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  1. I see. I did try the LS6 and it was amazing. But I did not try playing all my test tracks, and so I wonder whether I might want more bass impact for some tracks (I am used to the ASG1’s). So I guess for now my options are the neutrals (LS6 and RDB+ 2v1, idk which one is better) or the more exciting ones (LS8+ and 1p2). Demos would be very helpful but since LS6 is the only available demo here I need info from knowledgeable reviewers like you. Thanks and cheers!

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    1. I’d say that my personal beliefs are as follows:

      Overall, the LS6 > RDB+ 2V1, but the 2V1 has the advantage of universal fit and small size, as well as that dynamic low end that’s just extremely difficult to replicate with BA drivers. I do believe the 2V1 is also more affordable.

      The 1plus2 > LS8+, with the former delivering more of a visceral feel to music, almost as though it’s live, while the LS8+ does better with “airy” music, like harpsichord.

      Here are some notes of mine comparing the LS8+, 1Plus2, and the FitEar TO GO 334:

      Dave Brubeck Quartet – Take Five (Drum Solo) – 24/88.2
      334: least wide presentation, best L/R pan presentation, best directional placement of micro-details, soft hiss, points you to the way the snares decay
      1+2: biggest, most visceral presentation, most realistic/articulate drum roll, picks up least hiss,
      LS8+: cleanest/crispest presentation, least decay, least punch, picks up recording hiss clearly, not enough decay to feel as realistic as the other two

      Rebecca Pidgeon – Spanish Harlem – 24/88.2
      334: vocals forward/intimate, full bodied, clear, great black space, good spatial presentation and center focus, clear winner
      1+2: thinner presentation than the 334, far less forward, but clear
      LS8+: sharpest vocals, body/thickness splits the difference between the 334 and 1+2

      Antonio Vivaldi: Recitative & Aria from Cantata RV679, “Che giova il sospirar, povero core”
      334: Imaging clear, but unexaggerated, most intimate, in-your-head presentation
      1+2: orchestra powerful but clear, vocals thinner. Can easily hear singer swaying side to side, left to right, great out-of-head presentation, vocals (though still clear) can get drowned out by the orchestral music
      LS8+: dark horse favorite, most airy presentation, harpsichords most crisp, string instruments play with staccato bow strokes, playing to the LS8+’s strengths

      Joshua Bell – Chovendo na Roseira (Feat. Dave Grusin)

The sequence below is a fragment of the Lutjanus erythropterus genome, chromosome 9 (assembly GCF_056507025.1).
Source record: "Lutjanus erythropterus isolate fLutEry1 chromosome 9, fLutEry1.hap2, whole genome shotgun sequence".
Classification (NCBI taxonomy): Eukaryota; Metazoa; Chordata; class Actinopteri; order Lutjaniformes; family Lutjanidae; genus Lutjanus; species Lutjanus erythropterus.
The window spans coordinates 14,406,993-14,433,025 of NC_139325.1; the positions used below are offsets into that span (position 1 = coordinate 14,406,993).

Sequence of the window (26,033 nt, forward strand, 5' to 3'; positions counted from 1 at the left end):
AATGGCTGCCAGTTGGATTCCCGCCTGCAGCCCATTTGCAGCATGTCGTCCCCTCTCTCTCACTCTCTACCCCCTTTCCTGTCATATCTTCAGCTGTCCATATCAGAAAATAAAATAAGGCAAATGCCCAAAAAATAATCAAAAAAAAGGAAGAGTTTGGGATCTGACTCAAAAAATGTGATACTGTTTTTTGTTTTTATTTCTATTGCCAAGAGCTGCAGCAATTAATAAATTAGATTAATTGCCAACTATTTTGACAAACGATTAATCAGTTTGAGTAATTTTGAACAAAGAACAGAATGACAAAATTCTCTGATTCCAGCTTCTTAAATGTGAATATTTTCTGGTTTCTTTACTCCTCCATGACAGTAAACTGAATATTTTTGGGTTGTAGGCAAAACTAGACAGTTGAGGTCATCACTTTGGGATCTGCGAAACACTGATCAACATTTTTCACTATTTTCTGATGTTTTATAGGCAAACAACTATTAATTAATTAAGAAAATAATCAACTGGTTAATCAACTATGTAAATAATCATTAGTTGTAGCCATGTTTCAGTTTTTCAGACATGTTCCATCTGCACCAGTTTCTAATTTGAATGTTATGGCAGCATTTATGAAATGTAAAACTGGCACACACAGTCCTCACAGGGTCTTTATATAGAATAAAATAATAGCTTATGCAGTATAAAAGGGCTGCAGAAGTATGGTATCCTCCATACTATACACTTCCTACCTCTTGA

334: Good decay on triangle, but least bright yet still distracting possibly due to extra decay, violins very slightly too warm and smooth
      1+2: crispest violins
      LS8+: Least decay on triangle, good overall presentation, slightly sterile/clean

      Dr. Dre – Big Egos (Feat. Hittman)
      334: helicopter farther away, radio voice realistic, superior L/R panning (drive-by shooting vignette)
      1+2: larger presentation of helicopter, by far the best sub-bass performance, largest bass, but still tightly controlled, radio voice sounds like performer (which isn’t accurate)
      LS8+: slightly too sharp and crisp for this type of mastering

      Stacey Kent – It’s a Wonderful World
      334: warm and very intimate, almost too intimate (too much lower midrange because of Stacey Kent tracks), no sibilance
      1+2: clear sibilance, acoustic guitar presentation better, spacious,
      LS8+: sibilance heard, slightly less than 1+2, warmer vocals than 1+2

      Stacey Kent – La Venus du Melo
      334:
      1+2: mid-bass surprisingly well-controlled, but overall quantity of bass high, highs also slightly distracting, most engaging vocals, surprisingly
      LS8+: cleanest presentation, lightest bass, easiest on the ears

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      1. Thanks for sharing! I have contacted Rooth’s local distributor and they said I can order LS6 and LS8+ as universal IEMs. Currently I dont plan on getting CIEMs since some of my friend have horror stories with refits. I will think this through, but for now 1p2 sounds the most interesting (and expensive) choice 🙂 btw there is a new dual driver hybrid by Rooth and it is very cheap.it is called the Elpis.